In today’s link dump, Parkes mentioned the WARGraphs feature on the nerd’s choice for baseball stats: Fangraphs. A great way to not only compare the relative peaks of players (listing the best seasons from highest to lowest) but the cumulative effect of playing at a high level for a long time.
WAR is not perfect. Let’s not pretend it is. It does a good job of tackling a lot of the issues Jonah Keri presented today in one fell swoop. WAR, as you may or may not know, rewards players who stay on the field, who play premium defensive positions, and who excel in all facets of the great game of baseball.
That, my friends, is valuable. A lot more valuable than batting averages and folklore and Nebulous Steroid Fear-Mongering®. It is a way to form the foundation of reasoned support of Player X over Player Y.
Tim Raines aka the Internet’s cause célèbre has a pretty airtight Hall of Fame case. Not only is Raines a famously great guy, he basically did all the things Ricky Henderson did at a level more consistent with carbon-based human life forms. Despite not clouting prodigious dingers, Raines preserved outs, stole bases frequently and effectively, and played into his 40s.
Raines’ case is well-established as a potential Hall of Famer. Consider Jim Edmonds. Best known for his half-shirts and highlight reel catches; learning how strong a career he built continues to shock me. Premium defense and consistently high offensive production. Though dogged by ugly splits and injury woes at the end of his career, Edmonds can hang with Raines on any day of the week.
Though he falls just below Raines cumulatively, Edmonds thrust himself squarely in the conversation with his age 29-34 seasons. Will we see a write-in campaign for Edmonds, noted hot dog and all around unlikable douche? Will his best years be left in the wake of his more-famous teammates? The numbers suggest Jim Edmonds is due a second look, at the very least.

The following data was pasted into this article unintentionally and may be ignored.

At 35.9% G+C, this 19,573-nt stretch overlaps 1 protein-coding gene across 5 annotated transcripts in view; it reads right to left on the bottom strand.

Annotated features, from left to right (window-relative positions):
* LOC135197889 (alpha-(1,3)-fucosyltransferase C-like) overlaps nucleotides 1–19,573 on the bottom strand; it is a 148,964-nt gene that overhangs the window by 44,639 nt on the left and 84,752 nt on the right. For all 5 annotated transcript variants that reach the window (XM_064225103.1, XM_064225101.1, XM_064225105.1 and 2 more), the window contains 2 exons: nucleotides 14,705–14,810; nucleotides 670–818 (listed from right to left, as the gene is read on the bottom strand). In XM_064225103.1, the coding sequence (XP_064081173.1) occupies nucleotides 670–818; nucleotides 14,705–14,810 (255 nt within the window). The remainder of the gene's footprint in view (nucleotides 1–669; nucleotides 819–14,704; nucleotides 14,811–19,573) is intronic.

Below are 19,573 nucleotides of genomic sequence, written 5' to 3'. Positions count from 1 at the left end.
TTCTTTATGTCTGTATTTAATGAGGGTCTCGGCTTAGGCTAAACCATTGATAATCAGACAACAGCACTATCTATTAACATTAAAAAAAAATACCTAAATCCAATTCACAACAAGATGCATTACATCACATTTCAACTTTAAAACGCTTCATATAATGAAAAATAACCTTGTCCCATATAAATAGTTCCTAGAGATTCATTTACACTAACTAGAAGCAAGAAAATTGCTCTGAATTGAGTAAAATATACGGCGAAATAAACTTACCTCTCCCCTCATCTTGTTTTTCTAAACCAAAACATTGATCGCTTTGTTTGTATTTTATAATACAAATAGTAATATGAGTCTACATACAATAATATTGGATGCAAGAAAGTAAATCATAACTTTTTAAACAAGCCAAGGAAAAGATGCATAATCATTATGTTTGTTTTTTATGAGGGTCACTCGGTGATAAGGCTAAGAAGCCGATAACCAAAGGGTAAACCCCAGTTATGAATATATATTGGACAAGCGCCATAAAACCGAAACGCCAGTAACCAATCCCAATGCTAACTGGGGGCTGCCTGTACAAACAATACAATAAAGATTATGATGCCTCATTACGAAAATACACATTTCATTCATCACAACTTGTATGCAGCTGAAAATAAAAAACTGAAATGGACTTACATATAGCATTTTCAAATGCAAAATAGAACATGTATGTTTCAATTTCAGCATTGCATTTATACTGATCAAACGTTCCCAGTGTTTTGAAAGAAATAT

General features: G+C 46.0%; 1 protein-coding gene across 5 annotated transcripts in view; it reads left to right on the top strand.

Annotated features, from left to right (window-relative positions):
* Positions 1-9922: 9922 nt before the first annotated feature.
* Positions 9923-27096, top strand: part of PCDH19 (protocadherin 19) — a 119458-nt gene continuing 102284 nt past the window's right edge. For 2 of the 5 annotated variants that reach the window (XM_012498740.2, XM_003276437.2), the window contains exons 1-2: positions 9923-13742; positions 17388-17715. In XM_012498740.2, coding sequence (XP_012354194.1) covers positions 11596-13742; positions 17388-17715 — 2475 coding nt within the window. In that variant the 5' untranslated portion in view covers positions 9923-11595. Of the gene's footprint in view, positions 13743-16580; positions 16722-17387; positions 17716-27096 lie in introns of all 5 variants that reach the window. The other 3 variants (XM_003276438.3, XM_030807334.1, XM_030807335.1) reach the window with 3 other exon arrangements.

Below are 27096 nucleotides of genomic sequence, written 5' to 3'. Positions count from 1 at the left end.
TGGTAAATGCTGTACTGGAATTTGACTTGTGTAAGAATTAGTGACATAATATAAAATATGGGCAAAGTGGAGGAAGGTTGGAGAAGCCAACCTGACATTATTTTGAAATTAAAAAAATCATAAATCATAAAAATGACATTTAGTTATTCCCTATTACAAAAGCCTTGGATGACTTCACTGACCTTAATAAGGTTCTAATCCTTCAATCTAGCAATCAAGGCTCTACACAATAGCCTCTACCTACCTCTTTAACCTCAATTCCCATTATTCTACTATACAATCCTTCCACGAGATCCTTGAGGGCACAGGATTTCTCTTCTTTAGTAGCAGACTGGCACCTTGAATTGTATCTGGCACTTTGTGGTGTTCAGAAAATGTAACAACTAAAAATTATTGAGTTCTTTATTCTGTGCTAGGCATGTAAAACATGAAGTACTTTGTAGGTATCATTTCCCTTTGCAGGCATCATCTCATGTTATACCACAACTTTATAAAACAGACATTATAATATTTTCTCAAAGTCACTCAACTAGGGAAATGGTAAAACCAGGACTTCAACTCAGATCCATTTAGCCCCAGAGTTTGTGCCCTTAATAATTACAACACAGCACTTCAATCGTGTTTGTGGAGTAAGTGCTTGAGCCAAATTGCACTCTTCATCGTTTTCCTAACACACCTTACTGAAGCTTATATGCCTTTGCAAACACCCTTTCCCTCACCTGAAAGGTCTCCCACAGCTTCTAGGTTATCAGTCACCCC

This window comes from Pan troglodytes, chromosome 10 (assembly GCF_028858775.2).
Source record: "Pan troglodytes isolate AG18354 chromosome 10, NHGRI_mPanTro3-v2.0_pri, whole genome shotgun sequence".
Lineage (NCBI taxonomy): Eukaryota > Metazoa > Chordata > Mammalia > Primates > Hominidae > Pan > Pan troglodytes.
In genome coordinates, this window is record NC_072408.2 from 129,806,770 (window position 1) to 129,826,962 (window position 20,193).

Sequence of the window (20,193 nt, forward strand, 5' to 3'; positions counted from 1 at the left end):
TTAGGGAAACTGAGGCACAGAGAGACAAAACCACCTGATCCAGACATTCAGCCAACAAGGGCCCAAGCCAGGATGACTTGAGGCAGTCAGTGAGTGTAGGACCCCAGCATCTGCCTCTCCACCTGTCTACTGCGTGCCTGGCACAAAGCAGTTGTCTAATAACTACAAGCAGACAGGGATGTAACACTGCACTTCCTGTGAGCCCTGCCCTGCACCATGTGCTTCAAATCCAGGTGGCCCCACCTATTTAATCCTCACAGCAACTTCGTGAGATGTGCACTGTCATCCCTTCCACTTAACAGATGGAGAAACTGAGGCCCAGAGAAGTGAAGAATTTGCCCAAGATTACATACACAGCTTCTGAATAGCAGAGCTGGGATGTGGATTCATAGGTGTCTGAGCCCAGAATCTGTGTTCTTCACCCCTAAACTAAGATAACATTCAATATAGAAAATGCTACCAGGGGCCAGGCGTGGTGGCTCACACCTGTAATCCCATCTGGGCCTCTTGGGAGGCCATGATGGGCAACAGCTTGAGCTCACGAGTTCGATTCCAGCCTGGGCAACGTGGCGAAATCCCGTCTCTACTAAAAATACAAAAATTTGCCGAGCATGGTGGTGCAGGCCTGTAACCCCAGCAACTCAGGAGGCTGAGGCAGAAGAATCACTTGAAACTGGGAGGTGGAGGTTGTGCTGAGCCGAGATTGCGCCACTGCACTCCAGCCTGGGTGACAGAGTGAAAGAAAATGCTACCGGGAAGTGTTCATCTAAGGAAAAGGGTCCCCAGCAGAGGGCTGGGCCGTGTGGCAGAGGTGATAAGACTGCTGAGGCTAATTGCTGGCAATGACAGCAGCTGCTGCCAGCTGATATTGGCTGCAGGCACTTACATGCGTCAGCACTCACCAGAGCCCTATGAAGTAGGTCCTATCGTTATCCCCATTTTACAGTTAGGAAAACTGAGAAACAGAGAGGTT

Amidst a groundswell of support from Mariners bloggers and baseball aficionados alike, Edgar Martinez has a great Hall of Fame case. As an offensive player, he sits in truly elite company. Though he got a late start to his career, his impact with the bat was astonishing. Hopefully the voters realize Edgar is no more specialized in his role than other Hall of Famers like Bruce Sutter and Dennis Eckersley.
The contribution of offensive stars like Edgar is easy to quantify, what about great players with excellent defense as their calling card? Consider Scott Rolen, one of the greatest third basemen of all time and author of one of the finest single seasons of the last decade. Battered by injury troubles which sapped much of his power, Scott Rolen continues to produce. To wit:
Rolen’s career matches up quite evenly with Edgar, boding well for the Manmountain’s future Hall case. A few more strong seasons within the warm embrace of the Great American Ballpark and Rolen might just be a shoe-in.
I encourage you to throw the bulk of your afternoon down the drain by heading over the Fangraphs to create your own comparisons. Dave Winfield versus Jeff Bagwell? No contest. Barry Larkin versus Derek Jeter? Who’s overrated now? This is a great tool for not only promoting conversation and debate but challenging the assumptions we all hold so dear.